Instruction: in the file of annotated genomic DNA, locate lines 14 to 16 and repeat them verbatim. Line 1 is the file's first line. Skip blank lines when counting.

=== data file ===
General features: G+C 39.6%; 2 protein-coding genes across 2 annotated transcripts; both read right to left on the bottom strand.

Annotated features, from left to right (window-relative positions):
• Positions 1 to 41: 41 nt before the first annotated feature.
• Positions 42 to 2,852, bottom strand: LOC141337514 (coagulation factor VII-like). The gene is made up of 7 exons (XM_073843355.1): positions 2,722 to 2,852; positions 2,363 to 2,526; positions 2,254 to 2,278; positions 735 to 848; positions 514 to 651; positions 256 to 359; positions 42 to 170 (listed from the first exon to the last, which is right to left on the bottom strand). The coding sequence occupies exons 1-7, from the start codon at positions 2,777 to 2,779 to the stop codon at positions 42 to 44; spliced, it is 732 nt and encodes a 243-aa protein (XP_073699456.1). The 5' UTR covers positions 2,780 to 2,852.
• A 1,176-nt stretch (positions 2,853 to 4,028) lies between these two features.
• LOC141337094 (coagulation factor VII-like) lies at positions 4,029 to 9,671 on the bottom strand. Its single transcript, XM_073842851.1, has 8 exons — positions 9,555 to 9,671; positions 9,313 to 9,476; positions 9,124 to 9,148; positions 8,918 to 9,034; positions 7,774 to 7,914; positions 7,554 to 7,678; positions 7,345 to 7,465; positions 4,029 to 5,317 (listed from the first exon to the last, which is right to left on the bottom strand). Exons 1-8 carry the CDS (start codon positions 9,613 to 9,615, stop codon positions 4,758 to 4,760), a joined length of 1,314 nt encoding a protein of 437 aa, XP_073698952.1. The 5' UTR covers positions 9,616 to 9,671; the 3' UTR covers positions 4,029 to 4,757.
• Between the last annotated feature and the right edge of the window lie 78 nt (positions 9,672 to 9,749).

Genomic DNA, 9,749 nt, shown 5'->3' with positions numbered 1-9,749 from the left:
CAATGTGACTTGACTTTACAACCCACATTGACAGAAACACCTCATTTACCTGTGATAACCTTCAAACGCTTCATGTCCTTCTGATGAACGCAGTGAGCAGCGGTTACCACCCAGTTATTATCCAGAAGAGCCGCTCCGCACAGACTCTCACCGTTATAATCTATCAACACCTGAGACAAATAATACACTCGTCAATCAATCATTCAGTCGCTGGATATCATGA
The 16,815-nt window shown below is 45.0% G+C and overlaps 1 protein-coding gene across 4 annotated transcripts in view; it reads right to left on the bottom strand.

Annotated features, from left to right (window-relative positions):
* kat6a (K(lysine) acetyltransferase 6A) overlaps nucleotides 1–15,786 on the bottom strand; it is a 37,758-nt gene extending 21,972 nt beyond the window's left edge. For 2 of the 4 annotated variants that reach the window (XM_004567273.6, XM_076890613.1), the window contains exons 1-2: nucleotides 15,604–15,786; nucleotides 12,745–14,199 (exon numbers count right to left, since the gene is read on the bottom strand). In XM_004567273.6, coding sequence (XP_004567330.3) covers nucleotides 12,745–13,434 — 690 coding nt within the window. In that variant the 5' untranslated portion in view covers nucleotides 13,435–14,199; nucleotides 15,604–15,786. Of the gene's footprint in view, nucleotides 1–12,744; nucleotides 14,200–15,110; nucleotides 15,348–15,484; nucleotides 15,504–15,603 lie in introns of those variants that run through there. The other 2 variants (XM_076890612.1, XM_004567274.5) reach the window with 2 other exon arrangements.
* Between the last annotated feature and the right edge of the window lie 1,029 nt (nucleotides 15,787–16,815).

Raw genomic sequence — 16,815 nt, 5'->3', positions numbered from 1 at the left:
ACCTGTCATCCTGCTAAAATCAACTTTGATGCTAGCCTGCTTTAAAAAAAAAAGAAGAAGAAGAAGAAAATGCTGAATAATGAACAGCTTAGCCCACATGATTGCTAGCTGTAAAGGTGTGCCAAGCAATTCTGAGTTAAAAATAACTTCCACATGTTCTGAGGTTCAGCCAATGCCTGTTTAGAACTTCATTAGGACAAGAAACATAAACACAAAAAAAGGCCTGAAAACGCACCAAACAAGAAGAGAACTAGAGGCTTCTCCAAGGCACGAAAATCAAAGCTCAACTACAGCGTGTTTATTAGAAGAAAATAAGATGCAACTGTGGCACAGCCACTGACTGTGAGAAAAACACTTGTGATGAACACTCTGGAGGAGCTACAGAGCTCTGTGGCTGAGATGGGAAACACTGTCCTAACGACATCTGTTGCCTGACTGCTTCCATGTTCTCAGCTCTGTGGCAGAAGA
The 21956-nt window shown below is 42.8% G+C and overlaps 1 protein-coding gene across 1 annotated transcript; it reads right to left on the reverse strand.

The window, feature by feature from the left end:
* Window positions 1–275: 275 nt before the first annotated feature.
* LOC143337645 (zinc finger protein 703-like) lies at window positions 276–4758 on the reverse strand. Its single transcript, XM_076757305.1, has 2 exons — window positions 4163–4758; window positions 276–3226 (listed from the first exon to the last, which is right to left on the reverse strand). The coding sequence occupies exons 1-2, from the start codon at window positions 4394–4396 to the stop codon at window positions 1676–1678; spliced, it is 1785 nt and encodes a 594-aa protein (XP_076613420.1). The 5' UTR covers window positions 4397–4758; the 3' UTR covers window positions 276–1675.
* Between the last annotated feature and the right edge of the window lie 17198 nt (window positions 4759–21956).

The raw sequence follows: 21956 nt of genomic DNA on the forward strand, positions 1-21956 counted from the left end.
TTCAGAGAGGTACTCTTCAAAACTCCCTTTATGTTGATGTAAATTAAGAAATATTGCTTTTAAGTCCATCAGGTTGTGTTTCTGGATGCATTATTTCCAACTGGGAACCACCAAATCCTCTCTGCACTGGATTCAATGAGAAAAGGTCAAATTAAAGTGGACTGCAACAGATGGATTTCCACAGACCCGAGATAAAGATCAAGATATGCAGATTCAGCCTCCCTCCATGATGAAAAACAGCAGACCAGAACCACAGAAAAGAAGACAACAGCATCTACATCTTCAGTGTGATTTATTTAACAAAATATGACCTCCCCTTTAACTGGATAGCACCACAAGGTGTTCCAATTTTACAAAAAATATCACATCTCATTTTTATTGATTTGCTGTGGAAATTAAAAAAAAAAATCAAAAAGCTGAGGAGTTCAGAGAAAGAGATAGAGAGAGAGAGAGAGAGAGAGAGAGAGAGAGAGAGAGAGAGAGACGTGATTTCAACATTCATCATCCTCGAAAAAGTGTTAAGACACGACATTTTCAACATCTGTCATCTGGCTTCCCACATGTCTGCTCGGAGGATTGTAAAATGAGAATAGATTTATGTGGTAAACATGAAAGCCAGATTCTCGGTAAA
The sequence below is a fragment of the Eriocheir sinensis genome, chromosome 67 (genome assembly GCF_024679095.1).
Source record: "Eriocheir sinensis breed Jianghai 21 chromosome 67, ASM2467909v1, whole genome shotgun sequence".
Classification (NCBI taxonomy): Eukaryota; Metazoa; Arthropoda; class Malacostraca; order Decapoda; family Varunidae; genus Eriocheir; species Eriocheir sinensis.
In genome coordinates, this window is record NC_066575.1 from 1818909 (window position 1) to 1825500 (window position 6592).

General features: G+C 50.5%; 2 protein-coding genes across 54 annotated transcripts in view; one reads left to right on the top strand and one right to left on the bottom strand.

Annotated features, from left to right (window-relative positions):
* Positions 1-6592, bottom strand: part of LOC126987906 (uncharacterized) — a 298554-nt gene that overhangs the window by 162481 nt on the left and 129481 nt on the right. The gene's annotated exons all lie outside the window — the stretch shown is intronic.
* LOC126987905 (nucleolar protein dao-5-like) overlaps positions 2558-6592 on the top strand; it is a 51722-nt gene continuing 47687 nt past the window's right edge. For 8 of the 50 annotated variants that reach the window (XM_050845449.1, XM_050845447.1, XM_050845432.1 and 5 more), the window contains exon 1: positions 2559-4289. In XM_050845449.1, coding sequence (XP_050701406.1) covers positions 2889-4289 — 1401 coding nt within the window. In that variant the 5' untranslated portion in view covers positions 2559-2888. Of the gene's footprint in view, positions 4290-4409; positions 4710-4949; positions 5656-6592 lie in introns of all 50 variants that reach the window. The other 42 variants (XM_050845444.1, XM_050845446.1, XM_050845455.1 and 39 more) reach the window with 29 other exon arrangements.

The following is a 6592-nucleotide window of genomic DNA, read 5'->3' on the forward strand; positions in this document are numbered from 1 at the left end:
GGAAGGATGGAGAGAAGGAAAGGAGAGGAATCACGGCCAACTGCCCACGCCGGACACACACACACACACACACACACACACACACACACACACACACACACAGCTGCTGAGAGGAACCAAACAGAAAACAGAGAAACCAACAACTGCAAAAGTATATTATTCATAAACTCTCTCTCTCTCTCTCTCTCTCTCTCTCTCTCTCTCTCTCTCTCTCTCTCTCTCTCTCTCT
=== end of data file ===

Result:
Raw genomic sequence — 16,815 nt, 5'->3', positions numbered from 1 at the left:
ACCTGTCATCCTGCTAAAATCAACTTTGATGCTAGCCTGCTTTAAAAAAAAAAGAAGAAGAAGAAGAAAATGCTGAATAATGAACAGCTTAGCCCACATGATTGCTAGCTGTAAAGGTGTGCCAAGCAATTCTGAGTTAAAAATAACTTCCACATGTTCTGAGGTTCAGCCAATGCCTGTTTAGAACTTCATTAGGACAAGAAACATAAACACAAAAAAAGGCCTGAAAACGCACCAAACAAGAAGAGAACTAGAGGCTTCTCCAAGGCACGAAAATCAAAGCTCAACTACAGCGTGTTTATTAGAAGAAAATAAGATGCAACTGTGGCACAGCCACTGACTGTGAGAAAAACACTTGTGATGAACACTCTGGAGGAGCTACAGAGCTCTGTGGCTGAGATGGGAAACACTGTCCTAACGACATCTGTTGCCTGACTGCTTCCATGTTCTCAGCTCTGTGGCAGAAGA
The 21956-nt window shown below is 42.8% G+C and overlaps 1 protein-coding gene across 1 annotated transcript; it reads right to left on the reverse strand.